Almost 90 percent of all hacker attacks start with an email, and not the kind from your long-lost “Nigerian prince cousin.” The email will appear to come from your boss or someone in the Human Resources department who needs a form filled out, according to Michael Bazzell, an author and computer crime specialist assigned to the FBI’s Cyber Crime Task Force.
Mr. Bazzell, speaking to the Cayman Captive Forum last week, explained this was how hackers broke into Target earlier this year and stole millions of credit card numbers. Someone opened an attachment on an email, which put a small program on that computer, and the hackers were able to make their way up through the system to find that fraction of a second when credit card numbers passed from a cashier to the payment system.
Gone are the days of the lone hacker, spending late nights in front of a computer in a basement somewhere. Hacking is now big business. Mr. Bazzell showed a video from an undercover officer in an unnamed Eastern European country touring a warehouse filled with banks of computers and people working in three shifts hacking the world’s computers. Organized hacker groups like this, he said, “have zero concern they’ll get caught.”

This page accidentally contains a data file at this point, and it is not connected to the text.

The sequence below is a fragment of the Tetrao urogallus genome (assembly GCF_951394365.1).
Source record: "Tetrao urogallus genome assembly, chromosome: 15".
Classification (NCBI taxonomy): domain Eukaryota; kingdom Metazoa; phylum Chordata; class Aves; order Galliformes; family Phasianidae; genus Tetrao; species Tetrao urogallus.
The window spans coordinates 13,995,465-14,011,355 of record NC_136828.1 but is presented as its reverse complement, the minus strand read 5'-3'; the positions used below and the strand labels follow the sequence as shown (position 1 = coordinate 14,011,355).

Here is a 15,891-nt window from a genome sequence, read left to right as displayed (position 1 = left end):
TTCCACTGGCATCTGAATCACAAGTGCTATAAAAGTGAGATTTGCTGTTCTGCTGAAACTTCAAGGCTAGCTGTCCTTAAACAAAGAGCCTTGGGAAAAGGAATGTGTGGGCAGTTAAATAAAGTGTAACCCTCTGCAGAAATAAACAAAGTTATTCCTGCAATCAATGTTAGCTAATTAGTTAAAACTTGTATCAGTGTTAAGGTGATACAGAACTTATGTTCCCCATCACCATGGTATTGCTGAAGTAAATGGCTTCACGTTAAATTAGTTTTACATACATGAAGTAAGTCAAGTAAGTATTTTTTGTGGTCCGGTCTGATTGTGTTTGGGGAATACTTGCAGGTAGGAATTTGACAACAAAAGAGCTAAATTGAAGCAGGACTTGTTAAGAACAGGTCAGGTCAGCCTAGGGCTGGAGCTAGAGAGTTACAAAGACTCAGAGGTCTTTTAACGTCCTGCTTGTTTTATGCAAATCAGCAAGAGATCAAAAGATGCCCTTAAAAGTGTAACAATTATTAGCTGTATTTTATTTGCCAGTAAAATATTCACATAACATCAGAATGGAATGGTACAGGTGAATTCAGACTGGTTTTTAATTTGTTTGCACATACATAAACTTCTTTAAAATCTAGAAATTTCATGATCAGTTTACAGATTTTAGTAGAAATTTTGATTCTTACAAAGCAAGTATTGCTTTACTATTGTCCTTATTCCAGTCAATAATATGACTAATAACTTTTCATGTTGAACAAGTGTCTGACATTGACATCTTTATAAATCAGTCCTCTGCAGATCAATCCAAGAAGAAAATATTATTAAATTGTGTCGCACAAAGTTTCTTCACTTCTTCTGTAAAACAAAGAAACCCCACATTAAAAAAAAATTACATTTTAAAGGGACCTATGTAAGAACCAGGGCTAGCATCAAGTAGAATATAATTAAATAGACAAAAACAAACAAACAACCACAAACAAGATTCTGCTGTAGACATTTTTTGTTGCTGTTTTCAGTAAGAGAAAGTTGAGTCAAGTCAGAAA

Here’s how the Target hack worked, according to Mr. Bazzell: A 17-year-old created a small piece of software code that would embed a malicious program into an Adobe PDF file, a file type that has become ubiquitous in businesses across the globe. The teen sold the code for $2,000. Whoever bought that code managed to steal $40 million. The hacker, or more likely group of hackers, got someone on a Target computer to open up a PDF, and that action immediately installed the code on that computer.
Hackers would then send a “dear employee” email, saying something along the lines of “Please fill out this form to update your personnel file” or “You must fill out this form to get your holiday bonus” and the email would appear as though it came from the Human Resources Department, or a manager. In Mr. Bazzell’s words, “Who wouldn’t open an email like that?”
“Your employee is the weakest link,” he told the crowd.
The digital thieves could now watch what was happening on that computer, record each and every keystroke, and make their way deeper into the network. Once they were in, they could make their way up the ladder and, in Target’s case, find that one little spot where credit card numbers crossed the network.
Mr. Bazzell told the room of several hundred insurance industry representatives that the traditional hacker attacks of breaking through the firewall and into the network are a minority now. Companies have invested in hardware and software that make it very difficult for hackers to break in. It’s much easier to get an employee to just open the door for you.
Adobe is working to fix that issue that allowed the hacker in this case to get into the system, Mr. Bazzell said, and the company should have a new update available soon. He urged companies to install security updates. But the cyber criminals, he warned, most likely are already on to a new way to break into computer systems and will always be happy to exploit an old version of the free PDF reader.
“By the time a patch comes out, the damage is usually done,” he said.